Common Law and Statutory Law
Common law has been an accepted legal tool in England for many centuries. The kings of England exercised justice through their advisors, who were given the right to judge each case by its own set of facts. The council of the king did not follow the laws customarily exercised by junior courts, or lords in relation to vassals. After all, it was the king who had the right to make a final decision about everything that came to his notice. He could overturn the judgments of his advisors, too (“Common Law,” 2008).
The king’s justice was not available to all until Henry II came to power. During his reign, all English people were required to bring their land disputes to the king. The subjects of the king were satisfied with the new rule. Thus came into being the separate courts of the Exchequer, the King’s Bench, and Common Pleas. The law that reigned in these courts came to be known as common law, simply because the entire kingdom was subjected to the laws that existed in the courts of the king (“Common Law”).
In due time, the entire legal system of England became subjected to the legal tool referred to as common law, for the simple reason that the courts of England were interconnected. Decisions made by courts of law in England were called common law. This law differed from legislations formally enacted by the government or Parliament. The latter came to be called statutory law (“Common Law”).
English emigrants to America brought common law to the American colonies. Following the American Revolution, this self same law turned out to be the foundation of the legal system of United States of America. As a matter of fact, English common law continues to be used in the U.S. Except for Louisiana, which was colonized by the French, all states of America have built their legal systems around the English common law. In any case, common law in the U.S. nowadays refers to law that is established by judges through their decisions that may serve as models for court decisions in future. Since many court decisions are applied repeatedly in courts of law, it is common law that seems to form the backbone of the American legal system. However, common law is not considered as written in stone. It is statutory law that continues to override common law. After all, statutory law is law that is written after being passed by legislation. Still, it is noteworthy that many of the statutory laws in existence in the United States today “are rooted in the common law tradition and are interpreted by judges according to this tradition (“Common Law”).” In other words, if a judge interprets a statutory law in a certain way, and other judges agree with the interpretation, the statutory law would continue to be interpreted in that particular way in future, until and unless a judge in future decides that a different interpretation of the law is possible. Likewise, common law may be established by a judge whose decision is repeatedly used to judge similar cases until and unless a court of law in future decides that a new law should be created to judge that particular kind of case.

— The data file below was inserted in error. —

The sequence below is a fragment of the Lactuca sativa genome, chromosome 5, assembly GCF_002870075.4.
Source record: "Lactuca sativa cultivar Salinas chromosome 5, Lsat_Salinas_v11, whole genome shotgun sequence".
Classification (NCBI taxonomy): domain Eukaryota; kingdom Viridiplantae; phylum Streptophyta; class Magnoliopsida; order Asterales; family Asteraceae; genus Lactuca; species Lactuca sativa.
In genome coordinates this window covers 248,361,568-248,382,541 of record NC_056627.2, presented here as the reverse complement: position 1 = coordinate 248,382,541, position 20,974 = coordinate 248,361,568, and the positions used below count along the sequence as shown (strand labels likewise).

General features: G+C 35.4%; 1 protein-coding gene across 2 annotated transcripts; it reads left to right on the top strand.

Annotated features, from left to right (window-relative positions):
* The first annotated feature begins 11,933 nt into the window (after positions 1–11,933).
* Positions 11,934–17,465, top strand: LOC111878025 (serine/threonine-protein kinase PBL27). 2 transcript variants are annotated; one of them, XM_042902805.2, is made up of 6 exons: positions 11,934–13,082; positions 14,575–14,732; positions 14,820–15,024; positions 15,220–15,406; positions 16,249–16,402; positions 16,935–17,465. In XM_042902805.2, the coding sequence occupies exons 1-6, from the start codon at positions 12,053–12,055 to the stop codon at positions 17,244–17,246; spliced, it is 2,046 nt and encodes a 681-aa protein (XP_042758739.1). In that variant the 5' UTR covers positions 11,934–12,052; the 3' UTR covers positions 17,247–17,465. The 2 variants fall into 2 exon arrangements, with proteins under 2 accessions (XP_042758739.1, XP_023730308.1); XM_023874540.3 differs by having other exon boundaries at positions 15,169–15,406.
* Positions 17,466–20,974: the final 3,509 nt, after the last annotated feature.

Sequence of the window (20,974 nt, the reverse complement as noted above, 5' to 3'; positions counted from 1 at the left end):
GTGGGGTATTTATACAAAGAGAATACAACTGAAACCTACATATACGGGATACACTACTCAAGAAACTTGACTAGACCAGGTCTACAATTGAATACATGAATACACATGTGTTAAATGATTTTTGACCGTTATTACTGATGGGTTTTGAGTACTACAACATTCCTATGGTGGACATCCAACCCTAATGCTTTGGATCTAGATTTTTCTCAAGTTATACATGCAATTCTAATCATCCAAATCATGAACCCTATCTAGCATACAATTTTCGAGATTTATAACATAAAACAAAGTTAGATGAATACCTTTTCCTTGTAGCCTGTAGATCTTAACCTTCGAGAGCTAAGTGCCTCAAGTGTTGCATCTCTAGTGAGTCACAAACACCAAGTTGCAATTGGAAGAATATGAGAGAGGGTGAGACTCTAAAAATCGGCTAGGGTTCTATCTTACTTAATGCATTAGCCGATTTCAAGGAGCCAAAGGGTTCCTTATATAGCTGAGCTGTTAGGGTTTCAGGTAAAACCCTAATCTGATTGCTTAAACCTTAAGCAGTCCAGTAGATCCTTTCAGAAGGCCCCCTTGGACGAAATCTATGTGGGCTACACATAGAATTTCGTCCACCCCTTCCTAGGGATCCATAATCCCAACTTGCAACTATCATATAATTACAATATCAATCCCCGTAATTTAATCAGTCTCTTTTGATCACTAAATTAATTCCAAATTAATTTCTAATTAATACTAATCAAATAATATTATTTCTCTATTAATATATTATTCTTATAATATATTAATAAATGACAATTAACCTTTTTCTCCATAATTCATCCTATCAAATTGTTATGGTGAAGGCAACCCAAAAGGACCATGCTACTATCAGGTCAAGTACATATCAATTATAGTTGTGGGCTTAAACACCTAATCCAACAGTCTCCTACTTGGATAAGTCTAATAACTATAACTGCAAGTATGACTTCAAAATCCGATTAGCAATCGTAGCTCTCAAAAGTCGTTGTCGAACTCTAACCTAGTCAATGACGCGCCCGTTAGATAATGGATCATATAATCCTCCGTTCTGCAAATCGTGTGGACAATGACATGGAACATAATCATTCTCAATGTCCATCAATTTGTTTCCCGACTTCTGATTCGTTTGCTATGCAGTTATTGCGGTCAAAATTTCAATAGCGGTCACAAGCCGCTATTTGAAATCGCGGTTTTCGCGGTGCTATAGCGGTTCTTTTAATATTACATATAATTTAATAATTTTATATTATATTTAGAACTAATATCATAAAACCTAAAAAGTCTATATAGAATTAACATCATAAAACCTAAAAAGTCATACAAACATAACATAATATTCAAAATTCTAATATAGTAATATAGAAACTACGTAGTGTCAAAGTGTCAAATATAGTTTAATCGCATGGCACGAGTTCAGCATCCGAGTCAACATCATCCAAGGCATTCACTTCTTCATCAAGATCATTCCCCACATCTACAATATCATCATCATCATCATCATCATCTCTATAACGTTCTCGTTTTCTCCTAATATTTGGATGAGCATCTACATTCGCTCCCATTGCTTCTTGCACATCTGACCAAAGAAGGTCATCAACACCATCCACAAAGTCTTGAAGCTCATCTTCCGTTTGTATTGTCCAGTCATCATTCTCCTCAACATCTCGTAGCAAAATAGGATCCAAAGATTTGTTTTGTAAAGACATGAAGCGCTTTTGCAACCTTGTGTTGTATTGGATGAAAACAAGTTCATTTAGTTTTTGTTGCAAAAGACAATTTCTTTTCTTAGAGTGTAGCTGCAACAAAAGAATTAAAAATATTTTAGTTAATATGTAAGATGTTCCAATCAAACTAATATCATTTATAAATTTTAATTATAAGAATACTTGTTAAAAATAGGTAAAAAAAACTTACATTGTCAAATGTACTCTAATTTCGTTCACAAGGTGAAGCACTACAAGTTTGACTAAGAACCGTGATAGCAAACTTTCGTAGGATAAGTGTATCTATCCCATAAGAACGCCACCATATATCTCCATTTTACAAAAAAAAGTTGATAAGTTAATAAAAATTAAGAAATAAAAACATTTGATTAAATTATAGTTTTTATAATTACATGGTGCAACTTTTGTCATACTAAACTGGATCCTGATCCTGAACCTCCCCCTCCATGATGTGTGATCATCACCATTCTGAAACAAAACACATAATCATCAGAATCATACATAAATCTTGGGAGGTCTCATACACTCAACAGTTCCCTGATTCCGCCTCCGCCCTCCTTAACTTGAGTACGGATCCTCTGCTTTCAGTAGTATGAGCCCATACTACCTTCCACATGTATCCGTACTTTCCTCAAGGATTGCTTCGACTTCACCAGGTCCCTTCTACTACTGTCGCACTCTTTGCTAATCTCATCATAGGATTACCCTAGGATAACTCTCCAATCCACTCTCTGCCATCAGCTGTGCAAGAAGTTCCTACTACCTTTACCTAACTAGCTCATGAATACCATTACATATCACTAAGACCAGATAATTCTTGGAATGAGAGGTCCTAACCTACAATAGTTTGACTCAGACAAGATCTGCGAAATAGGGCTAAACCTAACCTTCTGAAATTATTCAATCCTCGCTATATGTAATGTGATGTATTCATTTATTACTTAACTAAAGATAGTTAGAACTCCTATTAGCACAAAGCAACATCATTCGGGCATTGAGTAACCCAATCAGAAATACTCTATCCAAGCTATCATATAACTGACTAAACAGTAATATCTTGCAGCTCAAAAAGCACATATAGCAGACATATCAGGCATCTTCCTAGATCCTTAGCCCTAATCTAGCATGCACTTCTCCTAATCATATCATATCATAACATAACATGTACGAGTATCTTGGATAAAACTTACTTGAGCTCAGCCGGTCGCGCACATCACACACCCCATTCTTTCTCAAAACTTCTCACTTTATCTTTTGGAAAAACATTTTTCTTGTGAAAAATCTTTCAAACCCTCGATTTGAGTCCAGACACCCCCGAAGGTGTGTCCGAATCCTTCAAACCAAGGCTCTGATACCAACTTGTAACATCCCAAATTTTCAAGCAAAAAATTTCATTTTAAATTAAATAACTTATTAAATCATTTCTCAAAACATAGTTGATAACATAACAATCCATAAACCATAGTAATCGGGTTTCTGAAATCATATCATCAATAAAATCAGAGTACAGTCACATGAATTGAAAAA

Whereas there is no hard and fast rule for the creation of common law – although this type of law is certainly not permitted to override statutory law, and is instead meant to be established with the statutory law as its backbone – the creation of statutory laws is rather complex. The following is a detailed description of statutory law from the U.S. History Encyclopedia:
Statutory Law, as distinguished from constitutional law and the common law, is that body
of law laid down by a legislature. Both the U.S. Congress and state legislatures enact statutes
either by bill or by joint resolution. Federal statutes take precedence over state statutes, and
state statutes are superior to the common law. Statutory law is inferior to constitutional law,
and courts exercise the power of judicial review when they declare statutes unconstitutional.
Statutory law is codified under titles describing the areas of action to which they appertain,
and these titles are grouped together in codes. The administrative branch of government